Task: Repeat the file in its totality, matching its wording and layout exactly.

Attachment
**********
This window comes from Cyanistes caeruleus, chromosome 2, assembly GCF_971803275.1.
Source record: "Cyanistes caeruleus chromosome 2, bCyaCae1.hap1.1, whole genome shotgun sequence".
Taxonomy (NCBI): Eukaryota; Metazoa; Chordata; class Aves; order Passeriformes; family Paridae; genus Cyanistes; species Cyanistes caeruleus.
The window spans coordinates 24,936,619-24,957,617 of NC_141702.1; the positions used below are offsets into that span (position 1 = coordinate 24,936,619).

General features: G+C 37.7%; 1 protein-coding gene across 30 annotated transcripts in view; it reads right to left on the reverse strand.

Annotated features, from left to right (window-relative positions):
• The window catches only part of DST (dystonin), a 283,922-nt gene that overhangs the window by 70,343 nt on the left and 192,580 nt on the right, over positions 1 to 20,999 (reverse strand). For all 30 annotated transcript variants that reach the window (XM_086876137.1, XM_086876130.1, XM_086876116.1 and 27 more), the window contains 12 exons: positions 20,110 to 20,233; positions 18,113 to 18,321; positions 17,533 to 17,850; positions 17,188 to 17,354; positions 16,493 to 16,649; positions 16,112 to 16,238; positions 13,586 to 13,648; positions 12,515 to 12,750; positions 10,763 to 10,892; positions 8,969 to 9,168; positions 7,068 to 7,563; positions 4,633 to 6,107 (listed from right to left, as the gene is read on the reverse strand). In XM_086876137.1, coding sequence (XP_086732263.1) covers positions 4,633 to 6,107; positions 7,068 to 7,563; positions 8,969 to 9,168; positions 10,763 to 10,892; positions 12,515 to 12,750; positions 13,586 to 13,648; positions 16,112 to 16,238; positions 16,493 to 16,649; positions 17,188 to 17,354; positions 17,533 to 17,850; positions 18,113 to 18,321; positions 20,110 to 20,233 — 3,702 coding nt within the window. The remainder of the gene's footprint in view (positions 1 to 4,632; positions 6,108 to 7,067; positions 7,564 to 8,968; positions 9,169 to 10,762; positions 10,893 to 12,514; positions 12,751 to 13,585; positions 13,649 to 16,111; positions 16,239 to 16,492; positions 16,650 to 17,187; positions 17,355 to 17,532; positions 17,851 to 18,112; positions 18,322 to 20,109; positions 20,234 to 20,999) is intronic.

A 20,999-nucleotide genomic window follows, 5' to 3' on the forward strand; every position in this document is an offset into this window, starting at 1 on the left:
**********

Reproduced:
This window comes from Cyanistes caeruleus, chromosome 2, assembly GCF_971803275.1.
Source record: "Cyanistes caeruleus chromosome 2, bCyaCae1.hap1.1, whole genome shotgun sequence".
Taxonomy (NCBI): Eukaryota; Metazoa; Chordata; class Aves; order Passeriformes; family Paridae; genus Cyanistes; species Cyanistes caeruleus.
The window spans coordinates 24,936,619-24,957,617 of NC_141702.1; the positions used below are offsets into that span (position 1 = coordinate 24,936,619).

General features: G+C 37.7%; 1 protein-coding gene across 30 annotated transcripts in view; it reads right to left on the reverse strand.

Annotated features, from left to right (window-relative positions):
• The window catches only part of DST (dystonin), a 283,922-nt gene that overhangs the window by 70,343 nt on the left and 192,580 nt on the right, over positions 1 to 20,999 (reverse strand). For all 30 annotated transcript variants that reach the window (XM_086876137.1, XM_086876130.1, XM_086876116.1 and 27 more), the window contains 12 exons: positions 20,110 to 20,233; positions 18,113 to 18,321; positions 17,533 to 17,850; positions 17,188 to 17,354; positions 16,493 to 16,649; positions 16,112 to 16,238; positions 13,586 to 13,648; positions 12,515 to 12,750; positions 10,763 to 10,892; positions 8,969 to 9,168; positions 7,068 to 7,563; positions 4,633 to 6,107 (listed from right to left, as the gene is read on the reverse strand). In XM_086876137.1, coding sequence (XP_086732263.1) covers positions 4,633 to 6,107; positions 7,068 to 7,563; positions 8,969 to 9,168; positions 10,763 to 10,892; positions 12,515 to 12,750; positions 13,586 to 13,648; positions 16,112 to 16,238; positions 16,493 to 16,649; positions 17,188 to 17,354; positions 17,533 to 17,850; positions 18,113 to 18,321; positions 20,110 to 20,233 — 3,702 coding nt within the window. The remainder of the gene's footprint in view (positions 1 to 4,632; positions 6,108 to 7,067; positions 7,564 to 8,968; positions 9,169 to 10,762; positions 10,893 to 12,514; positions 12,751 to 13,585; positions 13,649 to 16,111; positions 16,239 to 16,492; positions 16,650 to 17,187; positions 17,355 to 17,532; positions 17,851 to 18,112; positions 18,322 to 20,109; positions 20,234 to 20,999) is intronic.

A 20,999-nucleotide genomic window follows, 5' to 3' on the forward strand; every position in this document is an offset into this window, starting at 1 on the left: